Handspun Doubleweave? Why not?
Adventures in Weaving with Handspun
When I first started working at Interweave, I had the extreme fortune and good timing to be able to acquire a loom from a co-worker who was in the process of moving. It's a 12-shaft Leclerc floor loom, and sadly, it hasn't gotten as much use as I'd like it too. I've been spending a lot of time knitting and crocheting, and lately I've felt the loom beckoning me back, calling to me to put down the needles and try something different for a change.
The lace section of Jennifer Moore's doubleweave sampler from the Doubleweave Basics DVD.
I did a fair bit of weaving during college, but I wasn't a spinner at that time and all of my projects used commercial yarns. I think many spinners eventually become curious about weaving, and like them, I've been looking for ways to bring my spinning and weaving knowledge together.
My first foray into weaving with handspun was a simple felted scarf for the Winter 2008 issue of Spin-Off. This project was woven on a rigid heddle loom and was easy enough that I was able to complete it in a weekend.
After that simple starter project with my handspun I wasn't quite sure how to make the jump from small project to larger multi-shaft project. Weaving takes a lot of yarn, and I've always been a bit paranoid that I'll spin up all that yarn, get it on the loom, and pop!pop!pop! warp threads will come flying off everywhere.
I recently received a copy of the new Doubleweave Basics DVD, and it inspired me to think of some more advanced projects I could make with my handspun. Doubleweave has always fascinated me. You can weave cloth twice as wide as your loom, you can weave a cloth that is completely different on each side, you can add pockets, tubes, all kinds of magic. Someday I'd love to make a doubleweave table runner with hand-manipulated lace.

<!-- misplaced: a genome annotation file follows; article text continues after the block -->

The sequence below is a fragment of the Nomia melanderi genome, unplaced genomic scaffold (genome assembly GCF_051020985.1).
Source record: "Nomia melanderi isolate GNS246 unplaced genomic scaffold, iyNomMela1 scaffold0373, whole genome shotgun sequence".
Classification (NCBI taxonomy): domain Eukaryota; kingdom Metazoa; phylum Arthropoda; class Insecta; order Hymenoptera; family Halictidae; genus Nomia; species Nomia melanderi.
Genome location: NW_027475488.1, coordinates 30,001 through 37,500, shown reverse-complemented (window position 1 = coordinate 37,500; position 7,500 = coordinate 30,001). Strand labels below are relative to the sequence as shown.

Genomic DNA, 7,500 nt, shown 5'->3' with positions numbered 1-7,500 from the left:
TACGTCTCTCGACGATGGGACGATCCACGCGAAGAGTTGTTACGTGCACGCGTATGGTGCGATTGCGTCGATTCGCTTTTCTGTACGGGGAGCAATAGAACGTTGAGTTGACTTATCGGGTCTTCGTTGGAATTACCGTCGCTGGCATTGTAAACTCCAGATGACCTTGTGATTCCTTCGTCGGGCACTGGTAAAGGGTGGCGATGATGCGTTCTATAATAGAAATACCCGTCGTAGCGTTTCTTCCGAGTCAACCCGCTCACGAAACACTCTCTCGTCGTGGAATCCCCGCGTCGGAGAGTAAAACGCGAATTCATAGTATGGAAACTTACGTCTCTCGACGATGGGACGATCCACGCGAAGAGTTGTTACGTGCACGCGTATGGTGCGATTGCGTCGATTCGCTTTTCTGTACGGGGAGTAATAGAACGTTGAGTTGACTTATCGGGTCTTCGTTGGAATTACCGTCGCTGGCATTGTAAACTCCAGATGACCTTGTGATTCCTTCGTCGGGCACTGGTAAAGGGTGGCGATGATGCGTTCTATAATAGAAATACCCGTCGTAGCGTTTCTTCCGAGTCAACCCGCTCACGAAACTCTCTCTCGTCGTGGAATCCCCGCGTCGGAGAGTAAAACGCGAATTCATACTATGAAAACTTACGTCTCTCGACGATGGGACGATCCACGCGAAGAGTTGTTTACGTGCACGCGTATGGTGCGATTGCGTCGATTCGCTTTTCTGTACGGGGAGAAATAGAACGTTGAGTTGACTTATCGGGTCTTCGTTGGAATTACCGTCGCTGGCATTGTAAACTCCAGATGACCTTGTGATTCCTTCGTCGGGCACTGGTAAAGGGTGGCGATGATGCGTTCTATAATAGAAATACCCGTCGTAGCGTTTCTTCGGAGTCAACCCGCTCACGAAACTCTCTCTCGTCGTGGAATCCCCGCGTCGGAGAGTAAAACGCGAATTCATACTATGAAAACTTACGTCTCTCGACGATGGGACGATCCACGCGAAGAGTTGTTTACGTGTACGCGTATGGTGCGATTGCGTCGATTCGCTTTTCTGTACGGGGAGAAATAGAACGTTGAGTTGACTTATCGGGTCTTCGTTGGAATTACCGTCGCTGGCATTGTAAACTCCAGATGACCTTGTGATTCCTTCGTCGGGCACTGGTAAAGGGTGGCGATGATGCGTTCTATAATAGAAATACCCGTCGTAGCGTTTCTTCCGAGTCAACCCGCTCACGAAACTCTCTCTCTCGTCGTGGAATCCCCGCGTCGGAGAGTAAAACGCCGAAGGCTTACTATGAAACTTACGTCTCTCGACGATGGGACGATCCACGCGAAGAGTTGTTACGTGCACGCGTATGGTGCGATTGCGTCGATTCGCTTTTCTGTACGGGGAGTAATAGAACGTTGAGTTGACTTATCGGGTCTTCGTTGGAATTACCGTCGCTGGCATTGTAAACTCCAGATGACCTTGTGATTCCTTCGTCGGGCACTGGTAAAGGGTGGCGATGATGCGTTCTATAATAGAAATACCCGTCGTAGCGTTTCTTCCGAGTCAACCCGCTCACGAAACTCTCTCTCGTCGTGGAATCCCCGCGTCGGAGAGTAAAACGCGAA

I know I have a lot to learn as a spinner before I can tackle a project like this in handspun. I'd have to find just the right fiber—something long and strong and silky. I'd have to learn to put enough twist in my singles and my ply to make a tough, abrasion-resistant warp. I'd have to learn to make a yarn consistent enough that it wouldn't get caught in the heddles or reed.
But there's enough inspiration and challenge in Jennifer's DVD (and in her companion book, which has even more ideas and great teaching moments) that I'm putting that table runner on my bucket list.
Have you done any weaving with your handspun? Tell me about it in the comments!